William Gilmore Simms and the American Frontier

This collection of essays emphasizes his portrayal of America's westward migration.

William Gilmore Simms and the American Frontier

William Gilmore Simms (1807-1870), the antebellum South's foremost author and cultural critic, was the first advocate of regionalism in the creation of national literature. This collection of essays emphasizes his portrayal of America's westward migration.

Pirates and Devils

Recent scholarship about Simms, including William Gilmore Simms's Unfinished Civil War, reasserts the significance of Simms's postwar writing and makes this volume's contribution timely.

Pirates and Devils

Pirates and Devils, edited by Nicholas G. Meriwether and David W. Newton, presents two of the most significant unfinished works by William Gilmore Simms, a prominent public intellectual of the antebellum South and one of the most prolific literary writers of the nineteenth century. These two incomplete works—the pirate romance, “The Brothers of the Coast,” and the folk fable, “Sir Will O’ Wisp”—are representative of the some of the last major primary texts of Simms’s expansive career. Recent scholarship about Simms, including William Gilmore Simms’s Unfinished Civil War, reasserts the significance of Simms’s postwar writing and makes this volume’s contribution timely. Left unfinished at his death, these two substantial fragments represent the last of the major primary texts from the final phase of Simms’s life to be published. Together, the texts provide greater insight into Simms’s creative process, but more importantly, they show Simms continuing to wrestle with the issues he faced in the aftermath of the Civil War, and they document the creativity and courage that commitment represented—and required. The publication of these fragments makes possible a complete picture of this last phase of Simms’s life, as he struggled with the consequences of a conflict that had become the defining event of his life, career, and region.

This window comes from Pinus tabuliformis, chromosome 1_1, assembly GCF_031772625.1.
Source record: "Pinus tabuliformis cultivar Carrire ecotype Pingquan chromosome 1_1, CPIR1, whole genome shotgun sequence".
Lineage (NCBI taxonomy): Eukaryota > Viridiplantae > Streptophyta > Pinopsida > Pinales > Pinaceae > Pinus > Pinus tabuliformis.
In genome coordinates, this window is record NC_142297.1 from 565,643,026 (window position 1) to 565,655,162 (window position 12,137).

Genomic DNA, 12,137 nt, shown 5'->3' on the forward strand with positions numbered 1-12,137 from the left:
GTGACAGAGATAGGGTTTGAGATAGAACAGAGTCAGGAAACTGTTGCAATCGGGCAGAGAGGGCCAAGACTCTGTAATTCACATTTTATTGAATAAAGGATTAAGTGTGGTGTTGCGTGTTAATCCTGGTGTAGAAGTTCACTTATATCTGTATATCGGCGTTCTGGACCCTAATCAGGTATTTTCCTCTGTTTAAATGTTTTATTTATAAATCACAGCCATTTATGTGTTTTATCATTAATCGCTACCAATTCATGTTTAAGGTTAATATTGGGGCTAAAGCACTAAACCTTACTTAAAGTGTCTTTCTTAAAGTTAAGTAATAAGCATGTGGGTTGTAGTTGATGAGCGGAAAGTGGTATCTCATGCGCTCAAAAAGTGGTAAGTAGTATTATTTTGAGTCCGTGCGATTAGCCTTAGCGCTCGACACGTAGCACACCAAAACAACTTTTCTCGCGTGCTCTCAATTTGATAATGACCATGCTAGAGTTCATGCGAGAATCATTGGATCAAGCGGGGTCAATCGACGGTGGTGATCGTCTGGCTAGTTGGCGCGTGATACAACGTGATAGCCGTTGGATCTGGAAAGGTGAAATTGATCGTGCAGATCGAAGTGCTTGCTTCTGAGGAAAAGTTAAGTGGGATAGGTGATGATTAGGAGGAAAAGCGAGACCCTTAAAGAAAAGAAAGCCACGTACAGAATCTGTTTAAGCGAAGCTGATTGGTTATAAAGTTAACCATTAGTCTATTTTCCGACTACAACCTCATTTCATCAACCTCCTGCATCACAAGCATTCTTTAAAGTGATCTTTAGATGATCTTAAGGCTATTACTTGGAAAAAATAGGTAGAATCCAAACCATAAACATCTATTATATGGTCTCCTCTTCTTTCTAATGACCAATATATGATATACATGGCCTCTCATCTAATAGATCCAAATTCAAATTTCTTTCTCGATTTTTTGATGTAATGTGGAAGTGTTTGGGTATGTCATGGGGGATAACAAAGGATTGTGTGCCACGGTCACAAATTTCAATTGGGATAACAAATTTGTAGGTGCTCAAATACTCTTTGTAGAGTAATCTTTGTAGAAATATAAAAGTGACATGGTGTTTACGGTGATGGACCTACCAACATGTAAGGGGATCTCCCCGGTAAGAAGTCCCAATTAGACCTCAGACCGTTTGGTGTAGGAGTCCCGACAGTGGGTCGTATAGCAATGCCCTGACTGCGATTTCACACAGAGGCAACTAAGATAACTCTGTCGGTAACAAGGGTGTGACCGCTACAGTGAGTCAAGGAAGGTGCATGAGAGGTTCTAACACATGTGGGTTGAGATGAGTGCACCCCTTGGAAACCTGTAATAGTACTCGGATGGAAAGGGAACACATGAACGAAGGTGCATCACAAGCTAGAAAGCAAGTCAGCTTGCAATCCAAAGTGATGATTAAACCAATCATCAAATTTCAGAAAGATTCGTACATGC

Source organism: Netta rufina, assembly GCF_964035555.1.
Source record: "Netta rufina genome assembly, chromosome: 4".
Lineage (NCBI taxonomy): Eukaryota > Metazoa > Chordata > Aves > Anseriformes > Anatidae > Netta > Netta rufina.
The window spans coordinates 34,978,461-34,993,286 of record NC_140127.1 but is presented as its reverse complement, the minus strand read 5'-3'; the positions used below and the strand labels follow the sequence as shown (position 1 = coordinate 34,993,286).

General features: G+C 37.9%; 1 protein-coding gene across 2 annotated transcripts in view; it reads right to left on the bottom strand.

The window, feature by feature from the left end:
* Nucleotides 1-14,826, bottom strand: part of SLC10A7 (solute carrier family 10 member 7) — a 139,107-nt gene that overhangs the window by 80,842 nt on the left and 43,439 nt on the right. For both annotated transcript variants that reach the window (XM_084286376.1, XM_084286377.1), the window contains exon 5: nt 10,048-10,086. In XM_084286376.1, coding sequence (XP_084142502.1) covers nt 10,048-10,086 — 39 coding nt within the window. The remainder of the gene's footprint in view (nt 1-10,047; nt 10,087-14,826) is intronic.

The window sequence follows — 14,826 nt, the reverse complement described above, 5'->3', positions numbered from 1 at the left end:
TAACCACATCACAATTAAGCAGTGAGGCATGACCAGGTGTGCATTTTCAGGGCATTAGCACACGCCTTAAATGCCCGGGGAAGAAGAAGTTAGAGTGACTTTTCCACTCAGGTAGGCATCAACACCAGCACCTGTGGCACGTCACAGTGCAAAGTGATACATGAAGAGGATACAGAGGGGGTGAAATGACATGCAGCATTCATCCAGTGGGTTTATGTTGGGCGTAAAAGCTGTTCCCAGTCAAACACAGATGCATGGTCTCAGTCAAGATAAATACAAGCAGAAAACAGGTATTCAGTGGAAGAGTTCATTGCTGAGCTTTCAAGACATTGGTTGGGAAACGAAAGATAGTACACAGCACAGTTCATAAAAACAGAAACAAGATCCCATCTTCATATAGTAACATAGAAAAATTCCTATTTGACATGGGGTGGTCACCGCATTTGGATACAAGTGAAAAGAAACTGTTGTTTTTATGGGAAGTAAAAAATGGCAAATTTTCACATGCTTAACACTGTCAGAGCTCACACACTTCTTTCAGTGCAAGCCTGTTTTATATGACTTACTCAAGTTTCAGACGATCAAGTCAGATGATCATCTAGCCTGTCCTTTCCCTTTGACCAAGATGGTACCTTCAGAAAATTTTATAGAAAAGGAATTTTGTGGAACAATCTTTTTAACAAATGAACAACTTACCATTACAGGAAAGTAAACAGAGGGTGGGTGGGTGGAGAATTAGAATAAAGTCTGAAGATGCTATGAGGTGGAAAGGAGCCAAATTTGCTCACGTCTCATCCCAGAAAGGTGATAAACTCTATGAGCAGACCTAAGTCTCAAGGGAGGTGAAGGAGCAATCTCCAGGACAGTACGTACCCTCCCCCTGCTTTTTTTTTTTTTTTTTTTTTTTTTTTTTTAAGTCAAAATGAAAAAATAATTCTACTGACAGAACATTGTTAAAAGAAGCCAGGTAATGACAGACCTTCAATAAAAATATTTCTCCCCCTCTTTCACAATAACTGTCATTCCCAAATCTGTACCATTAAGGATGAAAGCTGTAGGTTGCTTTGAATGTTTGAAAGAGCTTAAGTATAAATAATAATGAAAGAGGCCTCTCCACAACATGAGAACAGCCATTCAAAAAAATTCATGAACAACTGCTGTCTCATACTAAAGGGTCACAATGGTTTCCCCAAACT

Visions of Order in William Gilmore Simms

McHaney , Thomas L. “ Simms's Border Beagles : A Carnival of Frontier Voices . ” William Gilmore Simms and the American Frontier . Ed . John Caldwell Guilds and Caroline Collins . Athens : University of Georgia Press , 1997. 95–104 .

Visions of Order in William Gilmore Simms

Regarded as one of America's foremost 19th century men of letters, poet, historian and novelist William Gilmore Simms seems to have been marginalised in modern times as a result of his allegiance to the ideals of the Confederacy. In this study, the author compares his work with that of James Fennimore Cooper and Nathaniel Hawthorne.

William Gilmore Simms s Selected Reviews on Literature and Civilization